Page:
Finally, tooth size, shape and composition are also under strong selective pressure to balance energetic production costs of teeth and other metabolic functions. Clearly, individuals with teeth that are too delicate for the preferred prey risk rapidly fracturing teeth to the point where they are unable to efficiently capture prey. But individuals with massive teeth that are far stronger than necessary are equally disadvantaged, since the extra energy needed to make the teeth can not be used for other functions, such as growth or reproduction. Studies have shown that vertebrate skeletal structures, such as teeth, are slightly stronger than are needed for the typical stresses they must withstand. This "safety margin" prevents fracture under most conditions, including occasional minor accidents. Fractures are only likely in the event of a rare, catastrophic accident. Teeth of intermediate size and shape balance conflicting energetic demands and are at a selective advantage.

        We will model vertebrate teeth as cones on cylindrical bases. We will examine teeth with crowns of three different shapes -- (1) tall and slender, (2) moderate height and slenderness, and (3) broad and domed. To simulate the hardness differences between the pulp cavity, dentine and enamel, the tooth will consist of a core made from a piece of chalk (= "dentine"), and a thin outer covering of an artificial stone that is considerably harder than chalk (= "enamel"). Because the chalk is white and the artificial stone is pink, damage to the tooth models can be easily detected and evaluated.

Procedures (Week 1)

To begin: Before preparing your artificial teeth, take time to examine the fossil specimens in the lab. Inventory and attempt to identify the type of wear, fracture, or bite marks present.

        Each research group will need to make four sets of each of the three tooth shapes (= total of twelve tooth models):

1. Obtain six pieces of blackboard chalk. 

2. CAREFULLY break each piece of chalk into two equal-sized pieces.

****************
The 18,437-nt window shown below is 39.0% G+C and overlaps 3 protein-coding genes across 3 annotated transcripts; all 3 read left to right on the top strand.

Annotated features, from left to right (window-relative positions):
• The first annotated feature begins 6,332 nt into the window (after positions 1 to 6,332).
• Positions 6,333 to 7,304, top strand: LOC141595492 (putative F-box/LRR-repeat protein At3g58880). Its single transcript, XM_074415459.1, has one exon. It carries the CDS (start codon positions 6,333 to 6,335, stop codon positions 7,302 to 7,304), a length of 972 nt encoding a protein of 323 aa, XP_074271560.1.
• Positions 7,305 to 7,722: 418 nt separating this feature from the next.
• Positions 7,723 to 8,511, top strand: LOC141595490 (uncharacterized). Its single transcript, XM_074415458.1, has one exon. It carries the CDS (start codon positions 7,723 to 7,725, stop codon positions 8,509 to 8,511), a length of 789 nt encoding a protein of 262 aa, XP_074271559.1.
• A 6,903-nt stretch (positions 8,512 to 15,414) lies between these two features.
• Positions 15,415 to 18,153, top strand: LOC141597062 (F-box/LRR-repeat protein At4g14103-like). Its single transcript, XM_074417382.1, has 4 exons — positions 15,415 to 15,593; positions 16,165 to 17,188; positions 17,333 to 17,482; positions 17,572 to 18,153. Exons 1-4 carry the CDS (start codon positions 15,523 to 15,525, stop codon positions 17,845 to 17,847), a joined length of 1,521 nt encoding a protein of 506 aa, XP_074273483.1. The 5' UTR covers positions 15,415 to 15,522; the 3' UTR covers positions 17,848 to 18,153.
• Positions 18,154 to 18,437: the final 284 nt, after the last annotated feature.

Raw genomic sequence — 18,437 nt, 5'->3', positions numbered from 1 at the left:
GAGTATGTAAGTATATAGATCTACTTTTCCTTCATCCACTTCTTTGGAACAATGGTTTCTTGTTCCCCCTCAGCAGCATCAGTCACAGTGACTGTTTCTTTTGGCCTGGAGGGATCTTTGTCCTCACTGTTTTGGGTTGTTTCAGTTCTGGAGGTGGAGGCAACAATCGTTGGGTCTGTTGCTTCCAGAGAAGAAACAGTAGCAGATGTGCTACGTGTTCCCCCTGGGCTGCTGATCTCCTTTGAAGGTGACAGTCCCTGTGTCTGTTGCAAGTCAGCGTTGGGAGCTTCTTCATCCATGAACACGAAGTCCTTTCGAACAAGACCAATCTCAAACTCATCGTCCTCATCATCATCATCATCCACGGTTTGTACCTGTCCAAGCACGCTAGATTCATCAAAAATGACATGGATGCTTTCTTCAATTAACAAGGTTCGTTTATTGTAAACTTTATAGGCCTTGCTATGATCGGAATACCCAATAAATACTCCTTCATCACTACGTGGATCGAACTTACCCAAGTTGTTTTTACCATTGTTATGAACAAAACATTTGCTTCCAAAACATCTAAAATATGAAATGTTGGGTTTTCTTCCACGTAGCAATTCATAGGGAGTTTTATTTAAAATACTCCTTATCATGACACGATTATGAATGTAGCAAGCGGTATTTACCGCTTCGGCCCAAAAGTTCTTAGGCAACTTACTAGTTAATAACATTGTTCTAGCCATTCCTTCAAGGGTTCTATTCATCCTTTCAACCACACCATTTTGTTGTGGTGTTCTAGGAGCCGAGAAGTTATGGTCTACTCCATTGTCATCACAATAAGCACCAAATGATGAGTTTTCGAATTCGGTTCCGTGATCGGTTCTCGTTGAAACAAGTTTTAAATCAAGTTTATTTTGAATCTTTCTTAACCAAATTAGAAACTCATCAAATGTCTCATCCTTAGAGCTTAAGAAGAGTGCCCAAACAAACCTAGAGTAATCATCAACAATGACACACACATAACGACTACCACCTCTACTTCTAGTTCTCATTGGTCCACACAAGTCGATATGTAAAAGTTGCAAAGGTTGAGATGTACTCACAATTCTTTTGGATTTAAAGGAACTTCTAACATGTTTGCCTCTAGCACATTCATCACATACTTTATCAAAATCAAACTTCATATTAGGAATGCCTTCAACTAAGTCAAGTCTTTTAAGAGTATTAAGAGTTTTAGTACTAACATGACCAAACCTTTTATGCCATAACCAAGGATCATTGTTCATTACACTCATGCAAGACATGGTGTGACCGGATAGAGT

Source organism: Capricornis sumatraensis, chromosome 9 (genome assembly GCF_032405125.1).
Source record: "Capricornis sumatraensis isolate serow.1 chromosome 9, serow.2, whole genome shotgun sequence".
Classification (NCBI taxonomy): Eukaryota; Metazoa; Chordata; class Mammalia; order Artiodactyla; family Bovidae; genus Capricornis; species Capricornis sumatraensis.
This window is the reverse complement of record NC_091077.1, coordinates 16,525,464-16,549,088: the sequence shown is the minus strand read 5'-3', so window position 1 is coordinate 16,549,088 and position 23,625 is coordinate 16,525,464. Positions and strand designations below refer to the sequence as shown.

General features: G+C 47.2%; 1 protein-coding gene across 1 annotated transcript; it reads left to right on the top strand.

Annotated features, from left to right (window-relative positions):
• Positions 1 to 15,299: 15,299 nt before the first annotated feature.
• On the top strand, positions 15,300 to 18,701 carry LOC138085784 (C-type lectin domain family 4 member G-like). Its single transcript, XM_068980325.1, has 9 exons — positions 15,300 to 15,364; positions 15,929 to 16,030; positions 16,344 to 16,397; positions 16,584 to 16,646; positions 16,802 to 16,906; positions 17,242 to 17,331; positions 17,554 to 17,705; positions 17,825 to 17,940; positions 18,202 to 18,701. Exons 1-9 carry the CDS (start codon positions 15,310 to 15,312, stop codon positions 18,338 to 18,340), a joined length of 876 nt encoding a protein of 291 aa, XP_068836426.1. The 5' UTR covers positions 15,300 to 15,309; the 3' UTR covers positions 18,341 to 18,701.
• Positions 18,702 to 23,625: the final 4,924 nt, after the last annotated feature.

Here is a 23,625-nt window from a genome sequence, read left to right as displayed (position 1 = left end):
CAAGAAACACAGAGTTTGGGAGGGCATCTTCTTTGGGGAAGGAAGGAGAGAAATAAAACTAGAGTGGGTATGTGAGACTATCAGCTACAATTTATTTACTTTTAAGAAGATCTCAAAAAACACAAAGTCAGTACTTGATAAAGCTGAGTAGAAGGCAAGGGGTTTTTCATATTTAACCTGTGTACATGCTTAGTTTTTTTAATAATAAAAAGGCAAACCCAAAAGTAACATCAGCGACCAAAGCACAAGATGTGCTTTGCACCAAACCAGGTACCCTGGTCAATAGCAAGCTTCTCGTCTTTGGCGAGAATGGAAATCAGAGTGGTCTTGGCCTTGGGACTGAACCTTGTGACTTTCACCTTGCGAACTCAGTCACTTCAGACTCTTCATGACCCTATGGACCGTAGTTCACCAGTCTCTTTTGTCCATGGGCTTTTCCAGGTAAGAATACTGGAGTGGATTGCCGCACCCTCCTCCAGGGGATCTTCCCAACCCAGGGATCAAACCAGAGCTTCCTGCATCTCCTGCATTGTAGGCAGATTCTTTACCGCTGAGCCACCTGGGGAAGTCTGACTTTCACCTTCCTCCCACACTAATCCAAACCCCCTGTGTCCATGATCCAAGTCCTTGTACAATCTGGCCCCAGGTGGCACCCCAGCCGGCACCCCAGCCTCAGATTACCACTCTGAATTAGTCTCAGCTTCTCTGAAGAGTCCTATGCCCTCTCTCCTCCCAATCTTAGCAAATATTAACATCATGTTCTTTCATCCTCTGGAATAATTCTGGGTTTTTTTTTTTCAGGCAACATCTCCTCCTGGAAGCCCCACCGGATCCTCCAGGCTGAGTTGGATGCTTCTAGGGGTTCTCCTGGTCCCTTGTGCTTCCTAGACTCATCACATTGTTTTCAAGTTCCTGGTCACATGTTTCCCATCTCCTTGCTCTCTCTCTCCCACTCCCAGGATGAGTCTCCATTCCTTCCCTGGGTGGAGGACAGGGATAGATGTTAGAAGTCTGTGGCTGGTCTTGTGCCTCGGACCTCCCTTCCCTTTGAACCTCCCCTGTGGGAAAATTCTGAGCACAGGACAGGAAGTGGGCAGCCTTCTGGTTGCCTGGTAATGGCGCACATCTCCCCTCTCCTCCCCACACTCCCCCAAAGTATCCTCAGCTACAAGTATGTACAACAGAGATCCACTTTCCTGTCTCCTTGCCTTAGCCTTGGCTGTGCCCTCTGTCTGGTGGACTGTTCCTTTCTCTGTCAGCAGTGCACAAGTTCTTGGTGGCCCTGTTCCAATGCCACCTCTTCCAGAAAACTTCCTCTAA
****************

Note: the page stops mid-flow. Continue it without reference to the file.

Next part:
3. Take four of the short pieces and shape one end of each into a long, slender point (i.e., the point is about twice as long as the diameter of the chalk). This is the tall tooth model

4. Take another four short pieces of chalk and shape one end of each into a short, slightly rounded point (i.e., the point is as long as the diameter of the chalk). This is the moderate tooth model.

5. On the final four short pieces of chalk, remove any sharp edges from one end, but otherwise leave the end flat. This is the flat tooth model.

6. Mix dry artificial stone powder into water in the ratio of three to four parts powder to 1 part water. When mixed, beat the artificial stone with a chemical spatula until it is smooth and pourable. Add water if necessary so that the mixture is the thickness of heavy cream.

7. Carefully dip the tip of each  tooth model into water for a few seconds and then dip it into the artificial stone mixture so that about half of the model is covered with artificial stone. Set each tooth model aside to dry until next week.


Procedures (Week 2)

        On the testing day we will also need to (1) make simulated substrates (an agar-cotton mixture to simulate soft tissues, such as muscle, and plaster to simulate bone).

1. Obtain six paper bowls and six small paper plates.

2. Mix 1 part agar with 99 parts water in a beaker. Place on a hot plate and stir continuously until the agar is dissolved and the solution is clear. Mix in enough cotton fibers so the mixture is slightly thickened.

3. Pour the mixture into the six paper bowls, so there is an equal depth in each bowl. Allow to cool and solidify.

4. Mix plaster (see above) and fill the six paper plates to an equal depth. Allow to harden.

5.  Beginning with the sharp tooth models, test the mutual effect of their interaction with both hard and soft substrates:

  • Repeat the above procedure using the plaster substrate.

  • Repeat the above analysis for the rounded and blunt teeth.

  • Questions to Ponder

    1. Are particular wear patterns associated with hard substrates?
        With soft substrates?

    2. Are particular wear patterns correlated with tangential tooth impacts?
        With axial tooth impacts?

    3. Are particular bite marks correlated with tangential tooth impacts?
        With axial tooth impacts?

    4. What effect does tooth shape have on damage patterns?
        Is this interpretation consistent with the inverse relationship between apical stress and the radius of curvature of the tooth tip?
     

    Interpreting Damage Patterns

            Reexamine the fossil specimens you observed previously. This time, draw each specimen, labeling pertinent damage marks. Attempt to reconstruct the feeding behavior that produced the damage pattern on each specimen by analogy with what you observed in the artificial teeth.